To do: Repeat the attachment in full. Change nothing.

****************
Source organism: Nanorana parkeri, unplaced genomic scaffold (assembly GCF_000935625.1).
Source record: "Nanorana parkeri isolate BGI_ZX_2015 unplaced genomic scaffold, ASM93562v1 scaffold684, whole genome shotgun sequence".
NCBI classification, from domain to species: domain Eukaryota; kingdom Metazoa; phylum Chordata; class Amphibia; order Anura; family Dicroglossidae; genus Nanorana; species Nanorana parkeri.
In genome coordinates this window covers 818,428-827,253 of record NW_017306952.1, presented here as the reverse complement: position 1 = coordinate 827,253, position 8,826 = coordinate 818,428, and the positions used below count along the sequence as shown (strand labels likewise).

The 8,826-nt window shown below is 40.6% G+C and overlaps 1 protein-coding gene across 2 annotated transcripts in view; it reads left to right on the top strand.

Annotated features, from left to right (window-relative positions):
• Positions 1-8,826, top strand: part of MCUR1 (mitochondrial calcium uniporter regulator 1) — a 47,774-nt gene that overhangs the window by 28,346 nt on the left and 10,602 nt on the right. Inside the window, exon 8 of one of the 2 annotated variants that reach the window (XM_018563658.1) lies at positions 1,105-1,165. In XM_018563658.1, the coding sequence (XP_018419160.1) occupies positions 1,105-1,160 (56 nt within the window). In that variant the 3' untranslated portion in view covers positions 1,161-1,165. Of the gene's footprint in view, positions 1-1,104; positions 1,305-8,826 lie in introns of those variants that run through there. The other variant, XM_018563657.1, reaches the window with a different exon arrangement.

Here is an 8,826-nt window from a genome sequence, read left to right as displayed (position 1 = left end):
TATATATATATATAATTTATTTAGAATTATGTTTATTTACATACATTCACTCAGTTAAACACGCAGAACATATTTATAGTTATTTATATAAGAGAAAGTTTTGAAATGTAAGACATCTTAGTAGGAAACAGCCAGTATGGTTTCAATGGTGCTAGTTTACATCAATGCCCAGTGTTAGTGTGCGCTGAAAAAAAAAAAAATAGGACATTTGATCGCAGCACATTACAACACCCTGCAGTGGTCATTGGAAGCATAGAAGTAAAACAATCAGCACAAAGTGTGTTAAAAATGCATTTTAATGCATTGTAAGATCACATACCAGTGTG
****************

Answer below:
Source organism: Nanorana parkeri, unplaced genomic scaffold (assembly GCF_000935625.1).
Source record: "Nanorana parkeri isolate BGI_ZX_2015 unplaced genomic scaffold, ASM93562v1 scaffold684, whole genome shotgun sequence".
NCBI classification, from domain to species: domain Eukaryota; kingdom Metazoa; phylum Chordata; class Amphibia; order Anura; family Dicroglossidae; genus Nanorana; species Nanorana parkeri.
In genome coordinates this window covers 818,428-827,253 of record NW_017306952.1, presented here as the reverse complement: position 1 = coordinate 827,253, position 8,826 = coordinate 818,428, and the positions used below count along the sequence as shown (strand labels likewise).

The 8,826-nt window shown below is 40.6% G+C and overlaps 1 protein-coding gene across 2 annotated transcripts in view; it reads left to right on the top strand.

Annotated features, from left to right (window-relative positions):
• Positions 1-8,826, top strand: part of MCUR1 (mitochondrial calcium uniporter regulator 1) — a 47,774-nt gene that overhangs the window by 28,346 nt on the left and 10,602 nt on the right. Inside the window, exon 8 of one of the 2 annotated variants that reach the window (XM_018563658.1) lies at positions 1,105-1,165. In XM_018563658.1, the coding sequence (XP_018419160.1) occupies positions 1,105-1,160 (56 nt within the window). In that variant the 3' untranslated portion in view covers positions 1,161-1,165. Of the gene's footprint in view, positions 1-1,104; positions 1,305-8,826 lie in introns of those variants that run through there. The other variant, XM_018563657.1, reaches the window with a different exon arrangement.

Here is an 8,826-nt window from a genome sequence, read left to right as displayed (position 1 = left end):
TATATATATATATAATTTATTTAGAATTATGTTTATTTACATACATTCACTCAGTTAAACACGCAGAACATATTTATAGTTATTTATATAAGAGAAAGTTTTGAAATGTAAGACATCTTAGTAGGAAACAGCCAGTATGGTTTCAATGGTGCTAGTTTACATCAATGCCCAGTGTTAGTGTGCGCTGAAAAAAAAAAAAATAGGACATTTGATCGCAGCACATTACAACACCCTGCAGTGGTCATTGGAAGCATAGAAGTAAAACAATCAGCACAAAGTGTGTTAAAAATGCATTTTAATGCATTGTAAGATCACATACCAGTGTG